Monsters can look in cardinal (N, E, S, W) and ordinal (NE, SE, SW, NW) directions, essentially in 45 degree increments. They have a 180 degree sight cone based on their initial facing, and can hear combat sounds based on areas bounded by linedefs set to block sound.

If set to "ambush" mode, monsters have a 360 degree sight cone and ignore sounds.

Monster movement

Minimum hallway size is given as (monster width + 2) x (monster height + 2) but in practice, your hallways should usually be much wider since monsters might "step" in larger increments, and monsters block other monsters. Narrow off-angle hallways will force monsters into slower zig-zag movements, because remember, they can only turn and move in 45 degree increments.

Stairs are tricky for monsters. In general, steps with long depths and shallow rises are always more dependable. Step height must always be 24 units or less (or else the monster won't cross) and minimum step depth / maximum slope is proportional to the monster width. For example, for a step that is 24u high, a trooper requires a step that is 33u deep (35 degree rise, 2:3 ratio) while a demon is wider so it requires 51u deep (25 degrees, 1:2 ratio). If you want to see the bounding box calculations yourself, see the PCheckPosition() and PTryMove() functions in p_map.c of the Doom source code.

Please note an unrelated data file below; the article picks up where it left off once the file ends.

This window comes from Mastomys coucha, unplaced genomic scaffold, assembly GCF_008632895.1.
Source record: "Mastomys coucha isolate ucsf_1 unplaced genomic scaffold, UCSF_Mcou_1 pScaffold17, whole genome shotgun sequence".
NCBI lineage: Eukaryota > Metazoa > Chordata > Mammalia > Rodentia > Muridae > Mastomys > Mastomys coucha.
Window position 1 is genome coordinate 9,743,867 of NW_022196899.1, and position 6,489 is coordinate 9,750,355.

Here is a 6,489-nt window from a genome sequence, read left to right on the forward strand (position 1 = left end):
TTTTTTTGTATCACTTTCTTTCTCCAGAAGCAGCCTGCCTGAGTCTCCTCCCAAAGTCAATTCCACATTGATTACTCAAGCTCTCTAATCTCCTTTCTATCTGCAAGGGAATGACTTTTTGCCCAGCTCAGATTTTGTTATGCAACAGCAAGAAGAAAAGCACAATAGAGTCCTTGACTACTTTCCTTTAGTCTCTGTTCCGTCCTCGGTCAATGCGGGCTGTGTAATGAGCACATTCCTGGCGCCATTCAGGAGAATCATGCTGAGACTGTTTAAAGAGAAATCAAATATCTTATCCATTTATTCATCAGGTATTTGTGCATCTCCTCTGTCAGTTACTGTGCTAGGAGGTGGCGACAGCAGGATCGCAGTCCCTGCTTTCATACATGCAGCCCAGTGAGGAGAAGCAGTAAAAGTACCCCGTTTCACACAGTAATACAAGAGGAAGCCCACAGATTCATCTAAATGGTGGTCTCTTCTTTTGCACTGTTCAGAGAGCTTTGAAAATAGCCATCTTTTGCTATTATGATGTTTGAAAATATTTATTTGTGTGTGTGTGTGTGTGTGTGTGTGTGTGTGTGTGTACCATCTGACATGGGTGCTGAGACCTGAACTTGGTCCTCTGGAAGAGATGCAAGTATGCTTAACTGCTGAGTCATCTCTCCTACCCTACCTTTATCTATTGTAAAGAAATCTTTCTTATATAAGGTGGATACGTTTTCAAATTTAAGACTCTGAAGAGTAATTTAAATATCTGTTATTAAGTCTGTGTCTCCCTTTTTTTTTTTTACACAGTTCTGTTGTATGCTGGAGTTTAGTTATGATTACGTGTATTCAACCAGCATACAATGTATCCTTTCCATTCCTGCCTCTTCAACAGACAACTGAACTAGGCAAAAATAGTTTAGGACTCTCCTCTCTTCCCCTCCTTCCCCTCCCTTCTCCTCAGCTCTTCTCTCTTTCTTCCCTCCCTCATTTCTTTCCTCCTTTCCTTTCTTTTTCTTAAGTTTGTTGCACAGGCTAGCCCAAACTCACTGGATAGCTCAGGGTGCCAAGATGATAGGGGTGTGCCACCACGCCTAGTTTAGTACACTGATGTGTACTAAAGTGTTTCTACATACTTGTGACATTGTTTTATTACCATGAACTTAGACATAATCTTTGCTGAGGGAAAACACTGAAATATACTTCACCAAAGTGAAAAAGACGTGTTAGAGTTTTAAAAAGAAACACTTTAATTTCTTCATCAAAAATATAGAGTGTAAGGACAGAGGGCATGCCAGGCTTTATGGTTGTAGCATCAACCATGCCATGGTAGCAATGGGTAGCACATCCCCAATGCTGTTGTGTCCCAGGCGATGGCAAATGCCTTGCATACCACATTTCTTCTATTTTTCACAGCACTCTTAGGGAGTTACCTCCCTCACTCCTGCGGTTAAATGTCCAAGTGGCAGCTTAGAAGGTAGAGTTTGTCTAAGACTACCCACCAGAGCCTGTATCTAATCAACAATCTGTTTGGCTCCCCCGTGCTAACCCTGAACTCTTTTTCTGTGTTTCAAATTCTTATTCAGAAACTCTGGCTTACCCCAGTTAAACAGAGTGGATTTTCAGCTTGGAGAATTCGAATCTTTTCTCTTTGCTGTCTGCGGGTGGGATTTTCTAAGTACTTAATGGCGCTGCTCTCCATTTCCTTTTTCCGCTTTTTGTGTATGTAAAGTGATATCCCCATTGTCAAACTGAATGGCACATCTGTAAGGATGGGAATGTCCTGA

To simplify building for monsters, we generally recommend:

  • Minimum hallway size: 128 wide x 128 tall, mostly built orthogonally at 90 degree angles to align with the grid with occasional 45 degree angles.

  • Stairway step size: 16 high x 64 deep (15 degree rise, 1:4 ratio) or 8 high x 32 deep.

Monster combat

Monsters will use melee attacks within 64 units of their target, though the Revenant will attempt to use a melee attack within 196 units even if the target is too far. If further than 64 units, then monsters with ranged attacks are more likely to use attack the closer they are to the player, up to a maximum distance of 2048 units. But the Arch-vile has a particularly dangerous ranged attack, so it will only attack within 896 units.